\lim_{n\rightarrow\infty} d(E_n,\mathrm{Po}(\lambda_n))=0.

We want to show that

\lim_{n\rightarrow\infty}d(E_n',\mathrm{Po}(\lambda_n'))=0,

which we can decompose in terms of expectations in the original model by conditioning on N_n

\leq \lim_{n\rightarrow\infty}\mathbb{E}\Big[\mathbb{E}[d(E_{N_n},\mathrm{Po}(\lambda_n')) | N_n]\Big],

where the outer expectation is over N. The observation here, is that the number of points given by the Poisson process induces a measure on distributions, the overwhelming majority of which look quite like Poisson distributions with parameter n. The reason we have a less than sign is that we are applying the triangle inequality in the sum giving total variation distance:

d(X,Y)=\sum_{k\geq 0}|\mathbb{P}(X=k)-\mathbb{P}(Y=k)|.

From this, we use the triangle inequality again:

\lim_{n\rightarrow\infty} \mathbb{E}\Big[\mathbb{E}[d(E_{N_n},\mathrm{Po}(\lambda_{N_n})) | N_n]\Big]

+\lim_{n\rightarrow\infty}\mathbb{E}\Big[\mathbb{E}[d(\mathrm{Po}(\lambda_{N_n}),\mathrm{Po}(\lambda_n')) | N_n]\Big].

Then, by a large deviations argument, we have that for any \epsilon>0, \mathbb{P}(|N_n-n|\geq \epsilon n)\rightarrow 0 exponentially in n. Also, total variation distance is, by definition, bounded above by 1. In the first term, the inner conditioning on N_n is irrelevant, and we have that E_{N_n} converges to the Poisson distribution for any fixed N_n\in (n(1-\epsilon),n(1+\epsilon)). Furthermore, we showed in the proof of the non-PPP result that this convergence is uniform in this interval. (This is not surprising – the upper bound is some well-behaved polynomial in 1/n.) So with probability 1- e^{-\Theta(n)} N_n is in the region where this convergence happens, and elsewhere, the expected TV distance is bounded below 1, so the overall expectation tends to 0. With a similar LD argument, for the second term it suffices to prove that when \lambda\rightarrow\mu, we must have d(\mathrm{Po}(\lambda),\mathrm{Po}(\mu))\rightarrow 0. This is ‘obviously’ true. Formally, it is probably easiest to couple the distributions \mathrm{Bin}(n,\lambda/n),\mathrm{Bin}(n,\mu/n) in the obvious way, and carry the convergence of TV distance as the parameter varies through the convergence in n.

That all sounded a little bit painful, but is really just the obvious thing to do with each term – it’s only the language that’s long-winded!

Anyway, I’m looking forward to seeing how the course develops. In particular, when you split the space into small blocks, the connectivity properties resemble those of (site) percolation, so I wonder whether there will be concrete parallels. Also, after reading about some recent results concerning the metric structure of the critical components in the standard random graph process, it will be interesting to see how these compare to the limit of a random graph process which comes equipped with metric structure for free!

Random Interlacements

In this post, I want to talk about another recently-introduced model that’s generating a lot of interest in probability theory, Sznitman’s model of random interlacements. We also want to see, at least heuristically, how this relates to more familiar models.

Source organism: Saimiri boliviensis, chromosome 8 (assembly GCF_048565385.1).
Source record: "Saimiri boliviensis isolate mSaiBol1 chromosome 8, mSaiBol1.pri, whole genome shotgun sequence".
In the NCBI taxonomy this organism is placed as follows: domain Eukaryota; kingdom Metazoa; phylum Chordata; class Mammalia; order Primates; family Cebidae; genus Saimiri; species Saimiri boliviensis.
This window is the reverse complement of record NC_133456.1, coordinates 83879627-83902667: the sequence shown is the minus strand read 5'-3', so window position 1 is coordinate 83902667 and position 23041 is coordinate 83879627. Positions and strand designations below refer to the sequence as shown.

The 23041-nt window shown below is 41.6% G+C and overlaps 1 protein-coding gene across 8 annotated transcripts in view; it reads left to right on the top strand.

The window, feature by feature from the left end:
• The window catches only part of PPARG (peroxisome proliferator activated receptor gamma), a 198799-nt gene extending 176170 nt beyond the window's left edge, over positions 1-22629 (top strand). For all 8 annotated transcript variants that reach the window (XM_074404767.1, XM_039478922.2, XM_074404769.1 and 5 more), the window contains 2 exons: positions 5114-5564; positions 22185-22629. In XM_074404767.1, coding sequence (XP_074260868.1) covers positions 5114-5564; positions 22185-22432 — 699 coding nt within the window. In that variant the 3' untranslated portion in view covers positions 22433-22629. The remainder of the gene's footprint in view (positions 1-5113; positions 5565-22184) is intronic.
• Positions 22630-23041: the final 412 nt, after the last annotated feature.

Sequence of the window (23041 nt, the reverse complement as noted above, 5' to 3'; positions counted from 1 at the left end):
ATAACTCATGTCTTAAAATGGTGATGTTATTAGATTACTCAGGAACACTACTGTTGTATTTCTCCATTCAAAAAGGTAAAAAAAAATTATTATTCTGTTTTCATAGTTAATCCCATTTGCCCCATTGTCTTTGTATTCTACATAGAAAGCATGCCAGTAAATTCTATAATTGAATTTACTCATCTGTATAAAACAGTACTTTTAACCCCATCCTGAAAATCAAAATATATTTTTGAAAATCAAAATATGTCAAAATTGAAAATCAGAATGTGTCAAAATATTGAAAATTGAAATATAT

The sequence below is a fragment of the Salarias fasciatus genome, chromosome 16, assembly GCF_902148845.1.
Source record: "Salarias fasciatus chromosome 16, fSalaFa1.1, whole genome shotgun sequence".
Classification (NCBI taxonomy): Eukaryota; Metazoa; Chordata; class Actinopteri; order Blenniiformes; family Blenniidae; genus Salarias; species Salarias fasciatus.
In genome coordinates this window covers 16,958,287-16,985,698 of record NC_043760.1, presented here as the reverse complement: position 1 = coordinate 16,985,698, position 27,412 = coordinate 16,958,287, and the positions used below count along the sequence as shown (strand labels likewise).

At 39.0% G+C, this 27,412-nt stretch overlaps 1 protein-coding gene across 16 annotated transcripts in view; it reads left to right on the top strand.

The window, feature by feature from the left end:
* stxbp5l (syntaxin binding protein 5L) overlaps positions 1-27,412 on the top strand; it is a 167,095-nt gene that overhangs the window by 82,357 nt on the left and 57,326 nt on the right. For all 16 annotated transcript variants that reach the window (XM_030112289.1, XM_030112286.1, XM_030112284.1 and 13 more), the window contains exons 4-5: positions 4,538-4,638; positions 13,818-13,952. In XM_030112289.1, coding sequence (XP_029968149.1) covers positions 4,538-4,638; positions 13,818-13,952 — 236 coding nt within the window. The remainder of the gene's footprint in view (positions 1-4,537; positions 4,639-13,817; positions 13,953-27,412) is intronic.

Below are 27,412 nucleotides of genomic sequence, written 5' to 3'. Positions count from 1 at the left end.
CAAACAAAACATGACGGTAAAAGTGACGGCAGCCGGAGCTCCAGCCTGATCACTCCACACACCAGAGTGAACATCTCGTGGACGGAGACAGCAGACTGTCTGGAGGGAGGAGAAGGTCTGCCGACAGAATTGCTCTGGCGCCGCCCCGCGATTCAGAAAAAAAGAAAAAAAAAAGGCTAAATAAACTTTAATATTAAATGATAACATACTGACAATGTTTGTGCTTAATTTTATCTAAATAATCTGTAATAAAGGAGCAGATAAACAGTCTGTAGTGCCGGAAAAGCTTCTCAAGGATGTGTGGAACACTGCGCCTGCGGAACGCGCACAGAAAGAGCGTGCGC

We fix our attention on a lattice, which we assume to be \mathbb Z ^d. We are interested in the union of an infinite collection of simple random walks on the lattice. The most sensible thing to consider is not a collection of random walks from at a random set of starting points, but rather a family of trajectories, that is a doubly-infinite random walk defined on times (-\infty,\infty). We will want this family to have some obvious properties, such as translation invariance, in order to make analysis possible and ideally obtain some 0-1 laws. The natural thing to do is then to choose the trajectories through a Poisson Point Process. The tricky part will be finding an intensity measure that has all the properties we want, and gives trajectories that genuinely do look like SRWs, and, most importantly, have a union that is neither too sparse nor too dense. For example, it wouldn’t be very interesting if with high probability every point appeared in the union…

For reasons we will mention shortly, we are interested in the complement of the union of the trajectories. We call this the vacant set. We will find an intensity which we can freely scale by some parameter u\in\mathbb{R}^+, which will give us a threshold for the complement to contain an infinite component. This is in the same sense as the phase transition for Bernoulli percolation. That is, there is a critical value u^* say, such that for u<u^* the vacant set contains an infinite component (or percolates) almost surely, and almost surely it does not when u>u^*. A later result of Teixeira shows that, as in percolation, this infinite component is unique.

Let us first recall why it is not interesting to consider this process for d=1 or 2. On \mathbb{Z}, with high probability a single SRW hits every integer point trivially, since it visits arbitrarily large and arbitrarily small integers. For d=2, the SRW is recurrent, and so consists of a countably infinite sequence of excursions from (0,0). Note that the probability that an excursion from 0 hits some point (x,y) is non-zero, as it is at least 2^{-2(|x|+|y|)} for example. Therefore, with high probability the SRW hits (x,y), and so whp it hits every point.